• Battery status indicator lights
  • Selecting an external (instead of internal) video source for some iMac displays

How to reset the SMC on Mac notebooks

To reset the SMC on a Mac notebook, first determine whether the battery is removable. Most older Mac notebooks have removable batteries. Mac notebooks that have non removable batteries include MacBook Pro (Early 2009 and later), all models of MacBook Air, MacBook (Late 2009), and MacBook (Retina, 12-inch, Early 2015 and later). 

If the battery is nonremovable:

  1. Choose Apple menu > Shut Down and wait for your Mac to shut down.
  2. Press Shift-Control-Option on the left side of the built-in keyboard, then press the power button at the same time. Hold these keys and the power button for 10 seconds. If you have a MacBook Pro with Touch ID, the Touch ID button is also the power button.
  3. Release all keys.
  4. Press the power button again to turn on your Mac.

If the battery is removable:

  1. Shut down your Mac.
  2. Remove the battery. 
  3. Press and hold the power button for 5 seconds.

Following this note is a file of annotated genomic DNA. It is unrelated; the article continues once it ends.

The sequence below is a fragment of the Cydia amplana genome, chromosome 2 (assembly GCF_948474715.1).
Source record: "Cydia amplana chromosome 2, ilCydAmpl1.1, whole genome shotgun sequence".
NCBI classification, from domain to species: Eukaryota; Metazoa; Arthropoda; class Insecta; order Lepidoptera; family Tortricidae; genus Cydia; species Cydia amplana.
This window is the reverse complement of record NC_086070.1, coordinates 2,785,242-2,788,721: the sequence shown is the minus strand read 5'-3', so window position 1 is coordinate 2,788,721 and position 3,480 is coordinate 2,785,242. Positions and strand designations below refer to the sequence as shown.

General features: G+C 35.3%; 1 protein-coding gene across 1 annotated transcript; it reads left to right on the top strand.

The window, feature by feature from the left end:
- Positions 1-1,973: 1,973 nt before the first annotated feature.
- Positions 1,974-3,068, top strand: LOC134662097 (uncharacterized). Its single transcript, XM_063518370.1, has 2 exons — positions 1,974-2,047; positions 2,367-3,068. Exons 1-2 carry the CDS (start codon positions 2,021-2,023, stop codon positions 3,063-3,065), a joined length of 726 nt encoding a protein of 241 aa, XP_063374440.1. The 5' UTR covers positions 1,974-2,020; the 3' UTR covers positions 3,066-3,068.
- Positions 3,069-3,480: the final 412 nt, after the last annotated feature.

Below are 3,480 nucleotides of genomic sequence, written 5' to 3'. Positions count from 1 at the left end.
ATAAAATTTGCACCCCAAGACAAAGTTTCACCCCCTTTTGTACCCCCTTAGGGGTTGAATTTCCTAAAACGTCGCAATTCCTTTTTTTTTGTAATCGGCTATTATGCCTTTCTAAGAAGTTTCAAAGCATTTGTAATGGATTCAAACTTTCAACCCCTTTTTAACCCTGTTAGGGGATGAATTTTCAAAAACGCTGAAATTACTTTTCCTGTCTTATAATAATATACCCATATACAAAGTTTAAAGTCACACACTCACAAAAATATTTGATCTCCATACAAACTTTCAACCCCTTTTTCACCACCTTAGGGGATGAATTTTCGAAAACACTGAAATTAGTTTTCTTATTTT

4. Reinstall the battery.
  5. Press the power button again to turn on your Mac.

How to reset the SMC on Mac desktop computers

If your Mac desktop computer has the Apple T2 Security Chip, skip ahead to the T2 section.

Follow these steps for iMac, Mac mini, Mac Pro, and Xserve.

  1. Choose Apple menu > Shut Down and wait for your Mac to shut down.
  2. Unplug the power cord.
  3. Wait 15 seconds.
  4. Plug the power cord back in.
  5. Wait 5 seconds, then press the power button again to turn on your Mac.

For Intel-based Xserve computers that aren’t responding, you can shut down locally or by using remote commands. You can also press and hold the power button for 5 seconds.

4. Reset NVRAM or PRAM

How to reset NVRAM

NVRAM (nonvolatile random-access memory) is a small amount of memory that your Mac uses to store certain settings and access them quickly. PRAM (Parameter RAM) stores similar information, and the steps for resetting NVRAM and PRAM are the same.